ABA Section of Business Law
July/August 2001 (Volume 10, Number 6)
But is it clear?
Avoiding ambiguous contracts
By Gregg L. Weiner
It has been said that "a smile is the chosen vehicle for all ambiguities." Commercial litigators know better, however. There is no better vehicle for ambiguity than a commercial contract. As clear as the contract seems when it is signed, a crafty litigator can come along years later after a dispute has arisen to make the contract a miasma of confusion.
What can you do to avoid a fight over contract language, and, if such a fight ensues, to win it? This article offers some suggestions. But, first, a little background.
You know trouble lurks when courts cannot even agree on a standard for determining a legal issue. That, unfortunately, is precisely the situation with respect to the rules for interpreting contract language. Courts have not established a consistent standard for determining when contract language is unambiguous, or, by contrast, when it is ambiguous. Generally speaking, though, the various tests boil down to whether particular language is objectively susceptible to more than one meaning.
Not surprisingly, that test has not led to uniform results. Indeed, trial courts and appellate courts frequently cannot even agree about whether a particular contract is ambiguous. See, for example, Den Norske Bank AS v. First Nat'l Bank of Boston, 75 F.3d 49, 56-57 (1st Cir. 1996) (reversing district court's finding that contract was unambiguous); Beloit Power Sys. Inc. v. Hess Oil Virgin Islands Corp. 757 F.2d 1427 (3d Cir. 1985) (reversing district court's finding that contract was ambiguous).
This judicial inconsistency is reminiscent of Supreme Court decisions (decided 5 to 4) holding that reasonable people could not disagree on a certain subject. It also suggests that, in reality, the test for whether contract language is ambiguous is a lot like Justice Stewart's famous description of how he determined whether something was pornographic under the obscenity laws: He knew it when he saw it.
So how will a dispute about contract language play out?
It is well settled that the determination of whether a contract term is ambiguous is a threshold question of law for the court. Thus, a party's contention that a contract is ambiguous first will have to be accepted by a judge before trial of the matter is required. This requirement that a judge make the initial determination of ambiguity is designed to impart stability and uniformity in commercial rulings and to provide protection to parties from the vagaries of juries.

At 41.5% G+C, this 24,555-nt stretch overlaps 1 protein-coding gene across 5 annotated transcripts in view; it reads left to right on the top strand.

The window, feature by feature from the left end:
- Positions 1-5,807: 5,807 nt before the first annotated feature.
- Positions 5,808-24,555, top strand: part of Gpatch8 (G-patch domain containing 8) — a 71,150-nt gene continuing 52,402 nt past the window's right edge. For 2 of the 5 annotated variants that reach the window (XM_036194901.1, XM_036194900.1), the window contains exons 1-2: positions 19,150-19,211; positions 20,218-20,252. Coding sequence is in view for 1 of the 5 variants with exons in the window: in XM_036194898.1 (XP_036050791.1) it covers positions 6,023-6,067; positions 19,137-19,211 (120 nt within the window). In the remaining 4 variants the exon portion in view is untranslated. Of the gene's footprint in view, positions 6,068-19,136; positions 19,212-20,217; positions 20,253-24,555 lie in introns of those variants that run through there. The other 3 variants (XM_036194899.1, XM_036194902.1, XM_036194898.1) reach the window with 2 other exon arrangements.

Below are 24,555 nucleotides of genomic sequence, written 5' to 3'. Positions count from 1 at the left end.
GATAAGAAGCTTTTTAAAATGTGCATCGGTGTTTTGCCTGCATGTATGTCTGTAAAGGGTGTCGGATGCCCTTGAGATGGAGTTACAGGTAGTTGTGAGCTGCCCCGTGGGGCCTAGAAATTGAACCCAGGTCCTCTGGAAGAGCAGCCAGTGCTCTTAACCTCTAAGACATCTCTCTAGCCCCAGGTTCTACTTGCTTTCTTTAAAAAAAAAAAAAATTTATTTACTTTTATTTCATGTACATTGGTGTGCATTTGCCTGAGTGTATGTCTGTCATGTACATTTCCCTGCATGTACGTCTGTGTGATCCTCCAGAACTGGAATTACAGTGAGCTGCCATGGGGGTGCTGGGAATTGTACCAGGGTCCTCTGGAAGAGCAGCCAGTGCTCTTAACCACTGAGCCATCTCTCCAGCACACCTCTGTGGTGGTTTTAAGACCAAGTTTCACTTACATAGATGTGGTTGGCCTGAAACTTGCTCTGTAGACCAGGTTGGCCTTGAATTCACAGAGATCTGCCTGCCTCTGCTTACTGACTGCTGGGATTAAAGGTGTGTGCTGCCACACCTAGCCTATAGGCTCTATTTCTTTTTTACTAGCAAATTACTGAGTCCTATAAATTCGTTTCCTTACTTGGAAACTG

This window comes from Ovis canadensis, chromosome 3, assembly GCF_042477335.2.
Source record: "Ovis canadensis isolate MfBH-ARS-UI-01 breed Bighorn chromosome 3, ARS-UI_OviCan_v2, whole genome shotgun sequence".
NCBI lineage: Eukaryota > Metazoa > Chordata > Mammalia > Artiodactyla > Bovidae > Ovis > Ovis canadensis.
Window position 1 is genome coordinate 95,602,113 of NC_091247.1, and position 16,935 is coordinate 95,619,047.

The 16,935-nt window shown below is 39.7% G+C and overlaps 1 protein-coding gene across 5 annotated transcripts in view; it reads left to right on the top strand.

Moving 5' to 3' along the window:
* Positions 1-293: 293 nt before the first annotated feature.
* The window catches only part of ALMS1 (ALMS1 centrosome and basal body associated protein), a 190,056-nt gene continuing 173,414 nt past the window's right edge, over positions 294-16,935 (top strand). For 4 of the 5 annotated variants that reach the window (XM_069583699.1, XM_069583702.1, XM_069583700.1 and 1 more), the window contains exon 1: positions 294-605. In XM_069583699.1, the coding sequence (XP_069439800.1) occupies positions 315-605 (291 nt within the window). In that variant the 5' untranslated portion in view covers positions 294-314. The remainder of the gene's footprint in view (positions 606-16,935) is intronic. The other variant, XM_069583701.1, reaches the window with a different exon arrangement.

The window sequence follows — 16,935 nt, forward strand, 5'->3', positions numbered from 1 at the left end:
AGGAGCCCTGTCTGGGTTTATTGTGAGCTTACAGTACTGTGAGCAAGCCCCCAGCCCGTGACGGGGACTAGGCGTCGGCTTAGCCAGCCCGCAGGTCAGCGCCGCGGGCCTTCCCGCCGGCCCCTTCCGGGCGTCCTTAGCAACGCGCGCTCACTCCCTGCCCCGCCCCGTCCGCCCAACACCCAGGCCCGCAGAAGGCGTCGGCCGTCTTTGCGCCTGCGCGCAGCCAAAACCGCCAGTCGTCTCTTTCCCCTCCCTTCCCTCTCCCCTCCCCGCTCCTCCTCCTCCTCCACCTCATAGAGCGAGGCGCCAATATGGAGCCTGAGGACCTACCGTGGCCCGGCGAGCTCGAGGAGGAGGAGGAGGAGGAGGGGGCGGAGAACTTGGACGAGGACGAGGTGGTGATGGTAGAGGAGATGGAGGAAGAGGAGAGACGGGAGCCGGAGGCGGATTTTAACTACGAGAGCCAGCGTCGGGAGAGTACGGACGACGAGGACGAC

But this rule is no panacea. Words may be vague or ambiguous; they may have specialized meanings in particular trades; they may have a particular meaning privately agreed to by the parties. Indeed, we live in a world where the president of the United States can testify that the truth of a statement at his deposition depended "on what the meaning of the word 'is' is."
All this on top of the fact that the court will be examining a commercial contract involving a subject matter about which the court lacks expertise and relating to a commercial transaction from which the court is far removed in time and circumstance. All in all, not a recipe for judges to find that complex commercial agreements are plain and unambiguous.
You may be thinking that President Clinton was sanctioned for his word-smithing, so you need not worry about ambiguity creeping into your commercial contract. You may also recall the generic interpretive principles (many embodied in catchy Latin phrases) that you learned in law school - examples include the principle that contract language is construed against the drafter (from the catchy Latin phrase contra proferentem) and that where specific items are listed, without any more general term, similar but unlisted terms are excluded (from the catchy Latin phrase expressio unius est exclusio alterius). Surely, you may be thinking, they can save the day.